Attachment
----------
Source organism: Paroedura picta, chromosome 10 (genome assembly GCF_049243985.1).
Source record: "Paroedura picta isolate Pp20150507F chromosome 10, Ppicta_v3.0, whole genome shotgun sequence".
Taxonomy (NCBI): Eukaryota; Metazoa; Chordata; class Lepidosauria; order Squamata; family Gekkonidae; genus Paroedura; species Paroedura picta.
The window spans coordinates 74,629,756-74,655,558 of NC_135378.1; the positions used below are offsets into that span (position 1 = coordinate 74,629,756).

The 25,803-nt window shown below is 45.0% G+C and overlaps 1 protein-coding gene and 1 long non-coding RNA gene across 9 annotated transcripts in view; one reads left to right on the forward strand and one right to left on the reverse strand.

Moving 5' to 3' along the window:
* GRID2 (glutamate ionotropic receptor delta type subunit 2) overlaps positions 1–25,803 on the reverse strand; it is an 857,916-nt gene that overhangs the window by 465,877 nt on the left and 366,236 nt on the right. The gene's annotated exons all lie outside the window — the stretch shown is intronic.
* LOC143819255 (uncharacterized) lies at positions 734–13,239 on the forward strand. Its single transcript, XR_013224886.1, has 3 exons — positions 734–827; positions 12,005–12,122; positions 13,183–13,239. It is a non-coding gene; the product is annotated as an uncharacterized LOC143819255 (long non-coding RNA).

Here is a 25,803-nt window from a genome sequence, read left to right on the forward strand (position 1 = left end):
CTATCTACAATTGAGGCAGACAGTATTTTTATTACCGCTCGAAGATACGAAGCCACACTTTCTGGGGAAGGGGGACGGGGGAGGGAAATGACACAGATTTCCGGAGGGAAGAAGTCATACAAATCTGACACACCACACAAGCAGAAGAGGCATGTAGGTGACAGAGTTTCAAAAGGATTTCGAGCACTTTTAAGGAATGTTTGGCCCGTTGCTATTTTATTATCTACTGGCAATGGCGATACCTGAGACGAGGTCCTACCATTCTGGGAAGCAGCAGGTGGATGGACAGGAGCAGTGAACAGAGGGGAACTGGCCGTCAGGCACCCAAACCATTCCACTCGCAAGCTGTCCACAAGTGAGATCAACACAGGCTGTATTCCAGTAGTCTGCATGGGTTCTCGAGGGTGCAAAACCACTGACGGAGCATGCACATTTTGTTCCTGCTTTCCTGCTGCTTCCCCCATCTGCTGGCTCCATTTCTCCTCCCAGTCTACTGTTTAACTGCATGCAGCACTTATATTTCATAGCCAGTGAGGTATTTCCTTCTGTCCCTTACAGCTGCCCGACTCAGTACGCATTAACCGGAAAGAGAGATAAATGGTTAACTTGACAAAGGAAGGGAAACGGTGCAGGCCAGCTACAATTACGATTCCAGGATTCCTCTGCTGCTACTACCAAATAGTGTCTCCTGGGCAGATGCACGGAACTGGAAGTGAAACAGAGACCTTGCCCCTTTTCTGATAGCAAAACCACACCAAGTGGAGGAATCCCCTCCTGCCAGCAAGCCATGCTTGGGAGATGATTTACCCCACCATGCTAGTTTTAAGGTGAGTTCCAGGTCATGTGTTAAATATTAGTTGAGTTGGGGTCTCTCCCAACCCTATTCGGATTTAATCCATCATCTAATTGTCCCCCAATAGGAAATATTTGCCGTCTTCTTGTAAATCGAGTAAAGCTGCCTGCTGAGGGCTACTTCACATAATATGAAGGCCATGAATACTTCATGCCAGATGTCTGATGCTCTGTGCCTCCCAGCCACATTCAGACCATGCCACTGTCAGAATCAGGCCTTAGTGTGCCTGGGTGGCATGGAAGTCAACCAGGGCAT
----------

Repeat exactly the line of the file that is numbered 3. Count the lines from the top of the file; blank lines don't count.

Taxonomy (NCBI): Eukaryota; Metazoa; Chordata; class Lepidosauria; order Squamata; family Gekkonidae; genus Paroedura; species Paroedura picta.